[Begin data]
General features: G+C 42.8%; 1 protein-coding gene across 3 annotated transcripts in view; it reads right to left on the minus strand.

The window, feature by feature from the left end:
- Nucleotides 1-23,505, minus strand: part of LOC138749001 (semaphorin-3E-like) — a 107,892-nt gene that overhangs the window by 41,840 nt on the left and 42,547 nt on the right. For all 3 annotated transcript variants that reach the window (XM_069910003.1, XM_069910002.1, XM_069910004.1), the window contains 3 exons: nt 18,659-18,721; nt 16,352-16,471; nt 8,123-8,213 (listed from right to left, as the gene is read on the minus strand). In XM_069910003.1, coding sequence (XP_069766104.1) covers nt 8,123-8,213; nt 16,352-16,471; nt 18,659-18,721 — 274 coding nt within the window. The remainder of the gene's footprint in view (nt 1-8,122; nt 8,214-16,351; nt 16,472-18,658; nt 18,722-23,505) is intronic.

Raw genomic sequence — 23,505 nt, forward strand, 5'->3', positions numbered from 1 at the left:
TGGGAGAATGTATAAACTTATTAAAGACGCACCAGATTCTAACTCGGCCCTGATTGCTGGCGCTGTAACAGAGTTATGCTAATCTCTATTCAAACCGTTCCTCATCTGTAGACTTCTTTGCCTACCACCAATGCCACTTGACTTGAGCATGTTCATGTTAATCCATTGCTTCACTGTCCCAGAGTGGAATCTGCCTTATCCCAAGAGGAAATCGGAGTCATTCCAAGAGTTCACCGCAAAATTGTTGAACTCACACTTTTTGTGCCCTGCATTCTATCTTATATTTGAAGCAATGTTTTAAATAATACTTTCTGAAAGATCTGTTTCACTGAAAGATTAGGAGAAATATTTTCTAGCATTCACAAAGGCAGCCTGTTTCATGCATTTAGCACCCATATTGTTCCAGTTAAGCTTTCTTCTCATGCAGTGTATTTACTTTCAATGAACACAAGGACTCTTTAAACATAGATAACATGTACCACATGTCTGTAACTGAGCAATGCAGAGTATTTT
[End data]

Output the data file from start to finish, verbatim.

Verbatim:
General features: G+C 42.8%; 1 protein-coding gene across 3 annotated transcripts in view; it reads right to left on the minus strand.

The window, feature by feature from the left end:
- Nucleotides 1-23,505, minus strand: part of LOC138749001 (semaphorin-3E-like) — a 107,892-nt gene that overhangs the window by 41,840 nt on the left and 42,547 nt on the right. For all 3 annotated transcript variants that reach the window (XM_069910003.1, XM_069910002.1, XM_069910004.1), the window contains 3 exons: nt 18,659-18,721; nt 16,352-16,471; nt 8,123-8,213 (listed from right to left, as the gene is read on the minus strand). In XM_069910003.1, coding sequence (XP_069766104.1) covers nt 8,123-8,213; nt 16,352-16,471; nt 18,659-18,721 — 274 coding nt within the window. The remainder of the gene's footprint in view (nt 1-8,122; nt 8,214-16,351; nt 16,472-18,658; nt 18,722-23,505) is intronic.

Raw genomic sequence — 23,505 nt, forward strand, 5'->3', positions numbered from 1 at the left:
TGGGAGAATGTATAAACTTATTAAAGACGCACCAGATTCTAACTCGGCCCTGATTGCTGGCGCTGTAACAGAGTTATGCTAATCTCTATTCAAACCGTTCCTCATCTGTAGACTTCTTTGCCTACCACCAATGCCACTTGACTTGAGCATGTTCATGTTAATCCATTGCTTCACTGTCCCAGAGTGGAATCTGCCTTATCCCAAGAGGAAATCGGAGTCATTCCAAGAGTTCACCGCAAAATTGTTGAACTCACACTTTTTGTGCCCTGCATTCTATCTTATATTTGAAGCAATGTTTTAAATAATACTTTCTGAAAGATCTGTTTCACTGAAAGATTAGGAGAAATATTTTCTAGCATTCACAAAGGCAGCCTGTTTCATGCATTTAGCACCCATATTGTTCCAGTTAAGCTTTCTTCTCATGCAGTGTATTTACTTTCAATGAACACAAGGACTCTTTAAACATAGATAACATGTACCACATGTCTGTAACTGAGCAATGCAGAGTATTTT